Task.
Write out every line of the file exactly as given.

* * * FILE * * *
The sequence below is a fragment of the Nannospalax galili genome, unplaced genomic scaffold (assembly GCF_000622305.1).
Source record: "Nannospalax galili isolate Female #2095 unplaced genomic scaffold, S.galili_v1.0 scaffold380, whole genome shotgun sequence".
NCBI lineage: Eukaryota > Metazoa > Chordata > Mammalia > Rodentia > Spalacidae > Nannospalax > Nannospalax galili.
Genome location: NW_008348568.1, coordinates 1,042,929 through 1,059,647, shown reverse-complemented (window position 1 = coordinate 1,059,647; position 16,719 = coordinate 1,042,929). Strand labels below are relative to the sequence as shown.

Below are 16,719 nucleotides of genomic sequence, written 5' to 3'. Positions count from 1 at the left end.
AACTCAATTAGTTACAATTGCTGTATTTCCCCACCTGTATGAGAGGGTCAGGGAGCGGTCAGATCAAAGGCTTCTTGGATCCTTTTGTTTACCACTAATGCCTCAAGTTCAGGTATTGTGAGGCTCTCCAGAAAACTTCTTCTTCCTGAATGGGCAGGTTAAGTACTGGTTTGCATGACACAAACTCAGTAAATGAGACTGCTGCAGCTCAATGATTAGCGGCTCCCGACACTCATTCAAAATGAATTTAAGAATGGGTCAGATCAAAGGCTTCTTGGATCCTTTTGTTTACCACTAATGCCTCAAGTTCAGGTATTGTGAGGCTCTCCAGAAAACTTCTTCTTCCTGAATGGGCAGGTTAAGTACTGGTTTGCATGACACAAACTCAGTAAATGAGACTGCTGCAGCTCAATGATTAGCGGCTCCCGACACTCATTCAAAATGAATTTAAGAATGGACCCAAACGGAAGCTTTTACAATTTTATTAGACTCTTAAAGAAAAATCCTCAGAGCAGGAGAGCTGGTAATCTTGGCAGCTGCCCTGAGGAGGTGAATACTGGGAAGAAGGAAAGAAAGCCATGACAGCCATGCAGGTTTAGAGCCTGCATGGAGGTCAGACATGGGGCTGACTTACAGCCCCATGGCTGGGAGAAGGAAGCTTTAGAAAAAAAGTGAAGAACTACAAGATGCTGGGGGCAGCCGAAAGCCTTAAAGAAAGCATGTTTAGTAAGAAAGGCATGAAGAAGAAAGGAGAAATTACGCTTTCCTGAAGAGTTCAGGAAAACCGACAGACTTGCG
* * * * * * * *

The sequence below is a fragment of the Nannospalax galili genome, unplaced genomic scaffold (assembly GCF_000622305.1).
Source record: "Nannospalax galili isolate Female #2095 unplaced genomic scaffold, S.galili_v1.0 scaffold380, whole genome shotgun sequence".
NCBI lineage: Eukaryota > Metazoa > Chordata > Mammalia > Rodentia > Spalacidae > Nannospalax > Nannospalax galili.
Genome location: NW_008348568.1, coordinates 1,042,929 through 1,059,647, shown reverse-complemented (window position 1 = coordinate 1,059,647; position 16,719 = coordinate 1,042,929). Strand labels below are relative to the sequence as shown.

Below are 16,719 nucleotides of genomic sequence, written 5' to 3'. Positions count from 1 at the left end.
AACTCAATTAGTTACAATTGCTGTATTTCCCCACCTGTATGAGAGGGTCAGGGAGCGGTCAGATCAAAGGCTTCTTGGATCCTTTTGTTTACCACTAATGCCTCAAGTTCAGGTATTGTGAGGCTCTCCAGAAAACTTCTTCTTCCTGAATGGGCAGGTTAAGTACTGGTTTGCATGACACAAACTCAGTAAATGAGACTGCTGCAGCTCAATGATTAGCGGCTCCCGACACTCATTCAAAATGAATTTAAGAATGGGTCAGATCAAAGGCTTCTTGGATCCTTTTGTTTACCACTAATGCCTCAAGTTCAGGTATTGTGAGGCTCTCCAGAAAACTTCTTCTTCCTGAATGGGCAGGTTAAGTACTGGTTTGCATGACACAAACTCAGTAAATGAGACTGCTGCAGCTCAATGATTAGCGGCTCCCGACACTCATTCAAAATGAATTTAAGAATGGACCCAAACGGAAGCTTTTACAATTTTATTAGACTCTTAAAGAAAAATCCTCAGAGCAGGAGAGCTGGTAATCTTGGCAGCTGCCCTGAGGAGGTGAATACTGGGAAGAAGGAAAGAAAGCCATGACAGCCATGCAGGTTTAGAGCCTGCATGGAGGTCAGACATGGGGCTGACTTACAGCCCCATGGCTGGGAGAAGGAAGCTTTAGAAAAAAAGTGAAGAACTACAAGATGCTGGGGGCAGCCGAAAGCCTTAAAGAAAGCATGTTTAGTAAGAAAGGCATGAAGAAGAAAGGAGAAATTACGCTTTCCTGAAGAGTTCAGGAAAACCGACAGACTTGCG